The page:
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Core skills: grammar, logic and syntax refresher
Core skills: grammar, logic and syntax refresher
Updated over a week ago

This refresher covers the basics of English-language grammar, logic and syntax from the editing core skills module.

Good prose style is how we ensure the words we use don’t get in the way of the message we’re trying to convey. In this guide, we’ll dive into some key principles you can follow to make your writing clear, precise and consistent with other copywriters and copy editors on your projects.

What follows is also covered by the J+ Community style guide – so make sure to check that for even more handy usage tips.


Active vs passive voice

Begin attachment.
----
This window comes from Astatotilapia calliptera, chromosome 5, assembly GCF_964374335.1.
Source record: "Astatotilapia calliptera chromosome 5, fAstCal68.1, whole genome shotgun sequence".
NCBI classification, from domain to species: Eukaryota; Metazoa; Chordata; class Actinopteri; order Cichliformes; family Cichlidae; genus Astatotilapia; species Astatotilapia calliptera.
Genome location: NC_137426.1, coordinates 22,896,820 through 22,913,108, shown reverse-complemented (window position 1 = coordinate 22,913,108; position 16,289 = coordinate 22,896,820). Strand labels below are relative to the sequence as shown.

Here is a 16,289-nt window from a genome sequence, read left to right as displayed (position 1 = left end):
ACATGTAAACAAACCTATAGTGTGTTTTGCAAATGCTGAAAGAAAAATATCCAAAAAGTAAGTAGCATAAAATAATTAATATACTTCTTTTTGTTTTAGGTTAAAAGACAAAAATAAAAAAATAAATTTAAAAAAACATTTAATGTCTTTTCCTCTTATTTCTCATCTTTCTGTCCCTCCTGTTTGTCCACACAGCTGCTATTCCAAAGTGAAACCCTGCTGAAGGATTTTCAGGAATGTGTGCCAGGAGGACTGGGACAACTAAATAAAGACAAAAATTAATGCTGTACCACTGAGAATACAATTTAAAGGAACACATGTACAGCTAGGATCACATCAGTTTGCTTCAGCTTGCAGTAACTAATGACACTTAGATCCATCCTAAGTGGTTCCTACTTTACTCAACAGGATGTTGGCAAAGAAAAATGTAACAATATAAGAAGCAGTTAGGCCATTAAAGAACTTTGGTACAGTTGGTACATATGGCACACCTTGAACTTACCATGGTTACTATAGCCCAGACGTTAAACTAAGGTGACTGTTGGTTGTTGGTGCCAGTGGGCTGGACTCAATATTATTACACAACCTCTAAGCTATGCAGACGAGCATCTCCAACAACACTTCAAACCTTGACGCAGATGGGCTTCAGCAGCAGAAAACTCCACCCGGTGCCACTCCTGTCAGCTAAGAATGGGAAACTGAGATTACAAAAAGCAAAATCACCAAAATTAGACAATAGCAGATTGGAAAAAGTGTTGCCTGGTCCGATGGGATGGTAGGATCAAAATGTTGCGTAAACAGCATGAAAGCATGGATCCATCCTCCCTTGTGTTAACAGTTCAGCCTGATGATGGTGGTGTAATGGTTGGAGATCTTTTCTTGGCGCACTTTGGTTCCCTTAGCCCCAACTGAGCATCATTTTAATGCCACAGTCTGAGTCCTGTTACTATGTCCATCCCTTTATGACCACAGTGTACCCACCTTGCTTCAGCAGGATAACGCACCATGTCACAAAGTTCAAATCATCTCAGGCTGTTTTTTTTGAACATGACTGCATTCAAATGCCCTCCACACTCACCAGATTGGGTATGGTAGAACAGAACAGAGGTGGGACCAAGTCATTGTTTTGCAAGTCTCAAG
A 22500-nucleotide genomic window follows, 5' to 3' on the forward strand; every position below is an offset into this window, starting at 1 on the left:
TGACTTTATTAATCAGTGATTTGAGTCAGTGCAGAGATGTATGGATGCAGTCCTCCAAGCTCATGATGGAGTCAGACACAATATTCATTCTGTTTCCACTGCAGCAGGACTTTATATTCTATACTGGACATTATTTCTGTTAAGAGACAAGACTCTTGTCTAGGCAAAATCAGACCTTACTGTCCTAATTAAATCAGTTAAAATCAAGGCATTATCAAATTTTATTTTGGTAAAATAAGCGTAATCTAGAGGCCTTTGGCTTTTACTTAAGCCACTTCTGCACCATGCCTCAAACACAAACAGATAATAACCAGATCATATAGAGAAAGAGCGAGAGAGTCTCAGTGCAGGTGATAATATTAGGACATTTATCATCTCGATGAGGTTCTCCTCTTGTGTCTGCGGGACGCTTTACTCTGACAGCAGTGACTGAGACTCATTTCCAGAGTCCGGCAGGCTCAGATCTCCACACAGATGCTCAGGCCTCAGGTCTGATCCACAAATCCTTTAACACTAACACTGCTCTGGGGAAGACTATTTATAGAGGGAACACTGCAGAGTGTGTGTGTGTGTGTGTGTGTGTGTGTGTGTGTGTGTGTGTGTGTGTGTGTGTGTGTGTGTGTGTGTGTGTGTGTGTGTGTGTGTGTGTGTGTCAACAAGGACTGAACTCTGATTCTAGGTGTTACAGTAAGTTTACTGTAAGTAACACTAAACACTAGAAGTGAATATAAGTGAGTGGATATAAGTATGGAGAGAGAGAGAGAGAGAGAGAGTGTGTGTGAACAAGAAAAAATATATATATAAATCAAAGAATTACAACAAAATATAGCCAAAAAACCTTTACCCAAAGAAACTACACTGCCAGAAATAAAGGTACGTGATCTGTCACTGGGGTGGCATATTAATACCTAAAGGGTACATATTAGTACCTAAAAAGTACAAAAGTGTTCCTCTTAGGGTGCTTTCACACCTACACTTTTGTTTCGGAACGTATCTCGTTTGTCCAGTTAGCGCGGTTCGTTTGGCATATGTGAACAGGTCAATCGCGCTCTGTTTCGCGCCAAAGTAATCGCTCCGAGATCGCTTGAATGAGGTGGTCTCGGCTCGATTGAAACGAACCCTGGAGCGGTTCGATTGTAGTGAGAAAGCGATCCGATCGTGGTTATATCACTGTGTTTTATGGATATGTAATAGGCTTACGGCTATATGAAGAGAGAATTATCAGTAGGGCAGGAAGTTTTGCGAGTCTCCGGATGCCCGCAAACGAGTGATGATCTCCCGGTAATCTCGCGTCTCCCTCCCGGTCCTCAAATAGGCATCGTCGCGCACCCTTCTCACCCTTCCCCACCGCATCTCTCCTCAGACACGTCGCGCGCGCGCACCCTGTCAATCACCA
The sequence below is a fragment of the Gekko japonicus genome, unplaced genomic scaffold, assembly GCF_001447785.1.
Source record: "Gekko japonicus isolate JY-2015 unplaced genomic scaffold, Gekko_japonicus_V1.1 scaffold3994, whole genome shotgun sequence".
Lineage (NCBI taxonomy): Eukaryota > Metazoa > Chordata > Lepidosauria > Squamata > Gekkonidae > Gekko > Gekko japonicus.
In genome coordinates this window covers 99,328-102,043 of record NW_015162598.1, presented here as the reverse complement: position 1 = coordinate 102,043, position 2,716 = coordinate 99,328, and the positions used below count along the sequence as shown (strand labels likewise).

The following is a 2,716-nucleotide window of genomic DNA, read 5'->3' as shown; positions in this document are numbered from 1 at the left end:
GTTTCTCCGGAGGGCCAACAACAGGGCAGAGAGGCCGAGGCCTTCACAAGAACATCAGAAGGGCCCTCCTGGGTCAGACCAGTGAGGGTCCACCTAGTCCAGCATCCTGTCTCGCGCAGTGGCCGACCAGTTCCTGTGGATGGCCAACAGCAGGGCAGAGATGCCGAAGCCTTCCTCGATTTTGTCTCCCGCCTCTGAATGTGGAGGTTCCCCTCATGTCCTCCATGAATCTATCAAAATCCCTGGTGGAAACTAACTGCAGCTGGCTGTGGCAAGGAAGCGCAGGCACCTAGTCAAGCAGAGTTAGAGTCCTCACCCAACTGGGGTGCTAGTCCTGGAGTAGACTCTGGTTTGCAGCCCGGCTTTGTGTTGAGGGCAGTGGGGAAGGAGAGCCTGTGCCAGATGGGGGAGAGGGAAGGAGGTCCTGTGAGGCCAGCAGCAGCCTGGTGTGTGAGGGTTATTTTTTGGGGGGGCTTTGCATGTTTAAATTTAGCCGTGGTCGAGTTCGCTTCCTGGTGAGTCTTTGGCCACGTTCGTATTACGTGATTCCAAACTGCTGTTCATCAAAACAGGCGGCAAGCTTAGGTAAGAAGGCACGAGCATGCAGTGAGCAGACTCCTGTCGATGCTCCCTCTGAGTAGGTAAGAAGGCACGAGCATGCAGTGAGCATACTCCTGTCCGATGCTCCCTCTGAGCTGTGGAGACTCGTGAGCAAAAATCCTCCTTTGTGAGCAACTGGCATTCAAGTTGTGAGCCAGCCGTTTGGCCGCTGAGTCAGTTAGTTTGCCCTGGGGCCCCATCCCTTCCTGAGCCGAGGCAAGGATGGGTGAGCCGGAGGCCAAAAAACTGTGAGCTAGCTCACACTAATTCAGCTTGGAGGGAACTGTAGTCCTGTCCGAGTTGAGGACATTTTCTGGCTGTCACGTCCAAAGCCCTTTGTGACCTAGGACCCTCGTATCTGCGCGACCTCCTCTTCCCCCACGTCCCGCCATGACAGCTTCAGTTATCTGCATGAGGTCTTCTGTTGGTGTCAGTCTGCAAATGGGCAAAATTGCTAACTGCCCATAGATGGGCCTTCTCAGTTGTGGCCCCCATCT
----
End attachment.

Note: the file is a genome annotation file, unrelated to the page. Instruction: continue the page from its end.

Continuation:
Hyphens and en dashes

Colons and semicolons

Collective nouns

False connections and false dependencies

Clarity and impact

Showing rather than telling

Active vs passive voice

The active voice enables you to get to the point faster, trimming unnecessary words. It shapes the emphasis of a sentence, so your reader is in no doubt about what’s most important, giving your sentences a sense of authority.

There are two tests you can do to identify the passive voice:

  1. Is the object before the subject? The subject is the actor in a sentence, and the object is the thing that’s being acted upon. When the object features first, you’re using the passive.

  2. Are you using the word ‘by’? If so, it implies that the object is passively being acted upon by the subject.


All the content we produce is created by our community of talented copywriters and copy editors.

Here, the object – ‘the content’ – comes first, and the subject – ‘our community of talented copywriters and copy editors’ – comes second.

And there’s also a ‘by’ in the sentence, which is a dead giveaway.

Here it is edited to be active and authoritative, and concise:

Our community of talented copywriters and copy editors create all the content we produce.